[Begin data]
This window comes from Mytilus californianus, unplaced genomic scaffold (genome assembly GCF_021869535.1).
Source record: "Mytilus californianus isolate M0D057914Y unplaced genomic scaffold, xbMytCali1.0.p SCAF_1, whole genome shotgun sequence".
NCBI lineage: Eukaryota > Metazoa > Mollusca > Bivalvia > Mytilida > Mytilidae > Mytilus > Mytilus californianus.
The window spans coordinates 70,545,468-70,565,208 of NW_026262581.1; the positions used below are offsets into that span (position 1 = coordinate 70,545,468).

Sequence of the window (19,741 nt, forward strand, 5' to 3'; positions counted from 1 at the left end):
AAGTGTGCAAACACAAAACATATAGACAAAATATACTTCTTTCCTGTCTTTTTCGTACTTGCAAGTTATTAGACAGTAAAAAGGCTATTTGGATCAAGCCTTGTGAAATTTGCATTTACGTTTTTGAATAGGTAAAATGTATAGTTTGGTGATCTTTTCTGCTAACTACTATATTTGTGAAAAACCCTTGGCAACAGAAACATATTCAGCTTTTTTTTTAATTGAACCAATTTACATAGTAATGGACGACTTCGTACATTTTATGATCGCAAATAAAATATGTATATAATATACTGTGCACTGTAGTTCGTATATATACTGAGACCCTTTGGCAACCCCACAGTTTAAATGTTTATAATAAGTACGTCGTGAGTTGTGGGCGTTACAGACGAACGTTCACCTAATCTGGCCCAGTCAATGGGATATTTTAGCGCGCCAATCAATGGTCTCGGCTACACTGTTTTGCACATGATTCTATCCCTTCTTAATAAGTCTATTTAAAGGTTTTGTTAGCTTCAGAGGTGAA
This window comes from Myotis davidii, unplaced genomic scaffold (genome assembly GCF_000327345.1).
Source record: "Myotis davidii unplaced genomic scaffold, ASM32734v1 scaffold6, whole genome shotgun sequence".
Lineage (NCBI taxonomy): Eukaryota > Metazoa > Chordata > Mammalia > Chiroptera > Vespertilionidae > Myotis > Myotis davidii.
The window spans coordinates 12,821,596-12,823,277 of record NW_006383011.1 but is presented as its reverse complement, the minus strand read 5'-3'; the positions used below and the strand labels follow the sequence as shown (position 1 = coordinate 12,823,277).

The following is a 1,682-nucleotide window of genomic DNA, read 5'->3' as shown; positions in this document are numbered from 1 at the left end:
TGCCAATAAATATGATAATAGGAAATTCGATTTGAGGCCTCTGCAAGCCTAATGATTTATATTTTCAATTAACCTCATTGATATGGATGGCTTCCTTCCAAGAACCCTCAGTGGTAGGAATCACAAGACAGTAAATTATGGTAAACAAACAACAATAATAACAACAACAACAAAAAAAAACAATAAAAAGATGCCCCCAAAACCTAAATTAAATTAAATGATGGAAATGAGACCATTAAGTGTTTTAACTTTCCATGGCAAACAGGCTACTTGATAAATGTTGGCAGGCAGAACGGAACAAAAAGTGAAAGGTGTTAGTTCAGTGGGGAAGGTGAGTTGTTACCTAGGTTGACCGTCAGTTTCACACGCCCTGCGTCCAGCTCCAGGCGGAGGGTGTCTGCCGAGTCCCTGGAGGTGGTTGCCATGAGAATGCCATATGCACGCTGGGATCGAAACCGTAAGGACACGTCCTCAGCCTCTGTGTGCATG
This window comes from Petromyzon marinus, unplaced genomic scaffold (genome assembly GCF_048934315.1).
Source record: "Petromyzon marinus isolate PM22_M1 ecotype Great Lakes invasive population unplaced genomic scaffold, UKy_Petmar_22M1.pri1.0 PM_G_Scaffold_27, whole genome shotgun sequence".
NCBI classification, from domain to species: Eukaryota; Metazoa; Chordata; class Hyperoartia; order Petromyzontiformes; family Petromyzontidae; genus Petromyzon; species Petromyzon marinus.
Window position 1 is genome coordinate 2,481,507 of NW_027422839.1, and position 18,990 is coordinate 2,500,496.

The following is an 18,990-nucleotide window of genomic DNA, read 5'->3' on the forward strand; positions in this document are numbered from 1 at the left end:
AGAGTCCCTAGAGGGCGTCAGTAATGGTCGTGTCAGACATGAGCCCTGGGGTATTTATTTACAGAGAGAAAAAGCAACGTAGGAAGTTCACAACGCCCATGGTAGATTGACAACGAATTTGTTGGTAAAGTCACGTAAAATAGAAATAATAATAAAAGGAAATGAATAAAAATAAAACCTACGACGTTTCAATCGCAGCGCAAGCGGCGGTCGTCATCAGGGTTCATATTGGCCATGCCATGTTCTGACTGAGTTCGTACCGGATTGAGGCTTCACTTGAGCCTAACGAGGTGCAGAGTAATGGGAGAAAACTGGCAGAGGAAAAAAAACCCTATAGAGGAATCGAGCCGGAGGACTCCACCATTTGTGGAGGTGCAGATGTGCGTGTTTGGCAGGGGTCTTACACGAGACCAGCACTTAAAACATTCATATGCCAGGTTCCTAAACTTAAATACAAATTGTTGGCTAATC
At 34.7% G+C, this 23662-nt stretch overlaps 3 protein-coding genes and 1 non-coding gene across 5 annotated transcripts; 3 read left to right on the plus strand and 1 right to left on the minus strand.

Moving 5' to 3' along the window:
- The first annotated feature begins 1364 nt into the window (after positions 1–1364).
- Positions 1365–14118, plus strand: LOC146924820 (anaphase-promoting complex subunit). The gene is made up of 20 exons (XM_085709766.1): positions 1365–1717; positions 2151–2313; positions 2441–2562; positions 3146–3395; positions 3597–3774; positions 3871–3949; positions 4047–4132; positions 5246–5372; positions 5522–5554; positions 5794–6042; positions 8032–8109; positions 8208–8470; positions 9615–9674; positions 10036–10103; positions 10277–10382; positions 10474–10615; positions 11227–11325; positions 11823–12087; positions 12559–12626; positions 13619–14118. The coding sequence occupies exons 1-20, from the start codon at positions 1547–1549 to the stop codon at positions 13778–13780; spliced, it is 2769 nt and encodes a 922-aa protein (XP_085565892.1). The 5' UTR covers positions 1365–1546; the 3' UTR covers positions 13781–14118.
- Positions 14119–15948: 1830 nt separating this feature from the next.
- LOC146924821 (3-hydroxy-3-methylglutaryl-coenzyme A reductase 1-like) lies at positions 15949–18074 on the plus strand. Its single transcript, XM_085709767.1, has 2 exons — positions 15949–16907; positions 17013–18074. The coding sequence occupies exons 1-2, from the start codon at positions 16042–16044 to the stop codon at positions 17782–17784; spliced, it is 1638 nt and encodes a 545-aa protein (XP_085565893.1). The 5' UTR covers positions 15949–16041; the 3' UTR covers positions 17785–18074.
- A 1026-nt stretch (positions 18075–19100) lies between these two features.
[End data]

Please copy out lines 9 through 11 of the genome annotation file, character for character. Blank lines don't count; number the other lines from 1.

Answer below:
Lineage (NCBI taxonomy): Eukaryota > Metazoa > Chordata > Mammalia > Chiroptera > Vespertilionidae > Myotis > Myotis davidii.
The window spans coordinates 12,821,596-12,823,277 of record NW_006383011.1 but is presented as its reverse complement, the minus strand read 5'-3'; the positions used below and the strand labels follow the sequence as shown (position 1 = coordinate 12,823,277).

The following is a 1,682-nucleotide window of genomic DNA, read 5'->3' as shown; positions in this document are numbered from 1 at the left end: